Governor Andrew M. Cuomo appointed Justice Jeffrey K. Oing to the Appellate Division, First Department of the New York State Supreme Court on June 12, 2017.  Prior to his appointment, Justice Oing served as a Judge in Civil and Supreme Court for fourteen years.  Justice Oing began his judicial career when he was elected to the New York County Civil Court on November 4, 2003.  On June 18, 2009, he was appointed Supervising Judge of the New York County Civil Court and was designated an Acting Supreme Court Justice of the Supreme Court of the State of New York.  As Supervising Judge, Justice Oing was responsible for the day-to-day Civil Court operations at 111 Centre Street.  In addition to his supervisory duties, he presided over jury and nonjury trials, and conferenced and mediated cases.  On November 2, 2010, Justice Oing was elected to the Supreme Court of the State of New York.  In Supreme Court, Justice Oing was assigned to the Commercial Division where he presided over complex business and financial disputes, such as a contentious dispute involving three retail giants – Macy’s, Martha Stewart and J.C. Penney, and a nonjury trial involving a century old Greco-American educational alliance concerning Athens College, a pre-eminent, leading educational institution situated in Greece.

Justice Oing has over twenty-five years of legal and administrative experience, the majority of which has been in public service.  In 2002-2003, Justice Oing served as Deputy General Counsel, Office of the General Counsel, The Council of the City of New York, overseeing litigation and legal matters involving the City Council.  During that year, Speaker Gifford Miller appointed him Deputy Director for the New York City Districting Commission, where he was responsible for assisting the Commission in redistricting the City’s fifty-one City Council districts, and for obtaining from the United States Department of Justice preclearance under the Voting Rights Act for these council districts.

Between 1993 and 2002, Justice Oing held various positions in the NYS Supreme Court.  From 1993 to 1995, Justice Oing served as Court Attorney in the NYS Supreme Court (New York County).  He also served as Law Secretary to Justice Marylin G. Diamond (1995-1998) and to Justice Walter B. Tolub (2000-2002).  Between 1998 and 2000, Justice Oing was a Principal Appellate Court Attorney in the Appellate Division, First Department.  In those positions, he had the opportunity to assist in authoring major decisions ranging from contract law to constitutional law.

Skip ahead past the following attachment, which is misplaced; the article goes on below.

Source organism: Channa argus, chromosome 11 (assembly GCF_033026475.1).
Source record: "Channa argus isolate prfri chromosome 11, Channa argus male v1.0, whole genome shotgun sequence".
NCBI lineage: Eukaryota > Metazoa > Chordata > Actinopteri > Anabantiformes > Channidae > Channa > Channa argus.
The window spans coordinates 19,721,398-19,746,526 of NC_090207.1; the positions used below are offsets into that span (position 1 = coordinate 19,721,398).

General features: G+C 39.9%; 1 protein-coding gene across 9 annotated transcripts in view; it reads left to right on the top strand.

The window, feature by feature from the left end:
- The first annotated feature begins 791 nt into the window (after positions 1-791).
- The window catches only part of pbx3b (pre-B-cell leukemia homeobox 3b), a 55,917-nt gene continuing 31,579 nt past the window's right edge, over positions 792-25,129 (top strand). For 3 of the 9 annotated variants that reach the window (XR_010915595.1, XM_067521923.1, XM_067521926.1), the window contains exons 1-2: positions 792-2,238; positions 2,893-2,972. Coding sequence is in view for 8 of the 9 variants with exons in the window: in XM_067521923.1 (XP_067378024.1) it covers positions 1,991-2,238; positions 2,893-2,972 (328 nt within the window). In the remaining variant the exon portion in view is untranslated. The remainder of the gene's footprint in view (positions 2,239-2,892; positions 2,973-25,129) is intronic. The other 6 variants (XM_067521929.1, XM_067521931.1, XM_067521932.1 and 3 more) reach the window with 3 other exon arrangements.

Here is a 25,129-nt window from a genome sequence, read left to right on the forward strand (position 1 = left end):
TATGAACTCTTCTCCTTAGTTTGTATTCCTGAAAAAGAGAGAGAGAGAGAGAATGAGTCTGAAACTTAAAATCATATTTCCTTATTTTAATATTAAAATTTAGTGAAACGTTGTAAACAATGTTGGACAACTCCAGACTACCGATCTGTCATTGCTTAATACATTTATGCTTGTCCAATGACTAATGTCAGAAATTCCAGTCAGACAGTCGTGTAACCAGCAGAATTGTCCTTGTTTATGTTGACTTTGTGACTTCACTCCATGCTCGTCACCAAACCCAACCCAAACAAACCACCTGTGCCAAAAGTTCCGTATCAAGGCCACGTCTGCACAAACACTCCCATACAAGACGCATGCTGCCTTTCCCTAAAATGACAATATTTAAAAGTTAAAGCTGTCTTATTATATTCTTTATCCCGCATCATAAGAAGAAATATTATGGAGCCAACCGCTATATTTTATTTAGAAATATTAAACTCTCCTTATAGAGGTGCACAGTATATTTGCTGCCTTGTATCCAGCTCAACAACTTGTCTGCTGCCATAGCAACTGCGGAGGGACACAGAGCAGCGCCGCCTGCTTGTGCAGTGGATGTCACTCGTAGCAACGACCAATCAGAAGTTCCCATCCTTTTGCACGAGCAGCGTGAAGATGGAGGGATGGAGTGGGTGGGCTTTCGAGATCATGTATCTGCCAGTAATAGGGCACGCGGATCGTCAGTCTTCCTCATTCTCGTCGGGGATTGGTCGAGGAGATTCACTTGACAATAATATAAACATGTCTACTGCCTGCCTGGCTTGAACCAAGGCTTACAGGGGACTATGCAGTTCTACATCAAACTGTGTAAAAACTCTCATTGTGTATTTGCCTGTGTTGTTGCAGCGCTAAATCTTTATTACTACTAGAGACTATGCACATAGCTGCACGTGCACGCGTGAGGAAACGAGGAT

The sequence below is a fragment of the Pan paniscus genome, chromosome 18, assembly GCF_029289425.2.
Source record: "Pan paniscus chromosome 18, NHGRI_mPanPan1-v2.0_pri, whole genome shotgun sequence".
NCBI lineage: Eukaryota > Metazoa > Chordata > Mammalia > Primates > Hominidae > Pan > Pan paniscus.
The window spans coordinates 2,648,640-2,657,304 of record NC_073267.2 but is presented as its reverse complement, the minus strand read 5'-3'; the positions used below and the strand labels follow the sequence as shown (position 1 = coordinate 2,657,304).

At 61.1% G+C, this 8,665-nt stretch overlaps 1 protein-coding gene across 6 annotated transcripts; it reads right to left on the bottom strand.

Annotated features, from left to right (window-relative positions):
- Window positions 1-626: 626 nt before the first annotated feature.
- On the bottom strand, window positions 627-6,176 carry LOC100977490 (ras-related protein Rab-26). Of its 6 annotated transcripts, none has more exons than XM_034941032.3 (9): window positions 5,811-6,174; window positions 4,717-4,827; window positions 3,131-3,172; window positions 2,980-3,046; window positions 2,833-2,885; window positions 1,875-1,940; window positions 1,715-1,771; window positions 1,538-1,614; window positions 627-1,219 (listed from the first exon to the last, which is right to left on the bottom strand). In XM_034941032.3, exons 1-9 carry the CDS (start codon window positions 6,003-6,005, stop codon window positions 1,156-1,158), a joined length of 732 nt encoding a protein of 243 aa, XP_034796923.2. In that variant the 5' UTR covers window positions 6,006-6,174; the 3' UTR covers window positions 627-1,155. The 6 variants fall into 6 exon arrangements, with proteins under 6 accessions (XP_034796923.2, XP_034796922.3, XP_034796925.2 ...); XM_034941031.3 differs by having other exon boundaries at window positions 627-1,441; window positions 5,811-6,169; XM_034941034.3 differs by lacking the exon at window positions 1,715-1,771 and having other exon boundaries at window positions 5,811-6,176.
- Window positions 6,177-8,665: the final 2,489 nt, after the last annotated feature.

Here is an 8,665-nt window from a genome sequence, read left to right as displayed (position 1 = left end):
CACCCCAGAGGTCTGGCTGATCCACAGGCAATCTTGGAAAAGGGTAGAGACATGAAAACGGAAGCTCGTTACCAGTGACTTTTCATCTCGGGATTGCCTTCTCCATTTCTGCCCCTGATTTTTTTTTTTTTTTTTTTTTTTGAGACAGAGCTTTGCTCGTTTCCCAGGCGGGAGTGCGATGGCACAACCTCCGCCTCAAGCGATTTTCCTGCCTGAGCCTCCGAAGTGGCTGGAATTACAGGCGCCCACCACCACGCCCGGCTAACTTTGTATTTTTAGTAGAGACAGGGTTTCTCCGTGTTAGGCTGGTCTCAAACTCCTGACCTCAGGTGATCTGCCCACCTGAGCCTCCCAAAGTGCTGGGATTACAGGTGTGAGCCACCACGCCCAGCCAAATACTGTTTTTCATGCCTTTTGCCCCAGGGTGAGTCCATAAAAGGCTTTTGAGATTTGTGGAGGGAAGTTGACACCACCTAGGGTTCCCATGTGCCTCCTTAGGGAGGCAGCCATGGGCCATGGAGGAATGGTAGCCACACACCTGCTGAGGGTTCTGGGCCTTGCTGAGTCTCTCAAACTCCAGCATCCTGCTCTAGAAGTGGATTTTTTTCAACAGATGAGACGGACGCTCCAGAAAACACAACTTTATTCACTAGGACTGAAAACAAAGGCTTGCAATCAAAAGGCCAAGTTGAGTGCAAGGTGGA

Before joining the NYS Supreme Court, Justice Oing spent several years in private practice concentrating on commercial litigation.  In the midst of private practice, he served a brief stint as Assistant Counsel to New Jersey Governor Jim Florio.  Prior to entering private practice, Justice Oing began his legal career as judicial law clerk to Chief Justice Robert N. Wilentz of the Supreme Court of New Jersey.  During his clerkship, he worked on Abbott v. Burke, a major education funding case in which the Court held that New Jersey’s education funding formula was unconstitutional because it denied poorer urban school districts a “thorough and efficient” education as mandated by the state’s constitution.

Justice Oing received his B.A. in English from Columbia College (1986), and his J.D. from New York University School of Law (1989).  At NYU, he was a staff editor for the Journal of International Law and Politics.  Justice Oing serves on the board of directors of The Chinese-American Planning Council, Inc., a not-for-profit social services, educational and planning organization serving the City’s Asian communities.  Other memberships include: New York City Bar; New York State Bar Association; New York County Lawyers’ Association; Asian American Bar Association of New York; The Jewish Lawyers Guild; and New York Women’s Bar Association.


Greg Markel is chairman of the Litigation Department of Seyfarth Shaw LLP’s New York office, is Co-Chair of the national Securities Litigation Practice, and is a member of the National Litigation Leadership Team.  Greg is a nationally known trial lawyer with vast experience in securities litigation, directors and officers defense, mergers and acquisition litigation, corporate governance litigation and antitrust litigation, particularly in bet your company cases.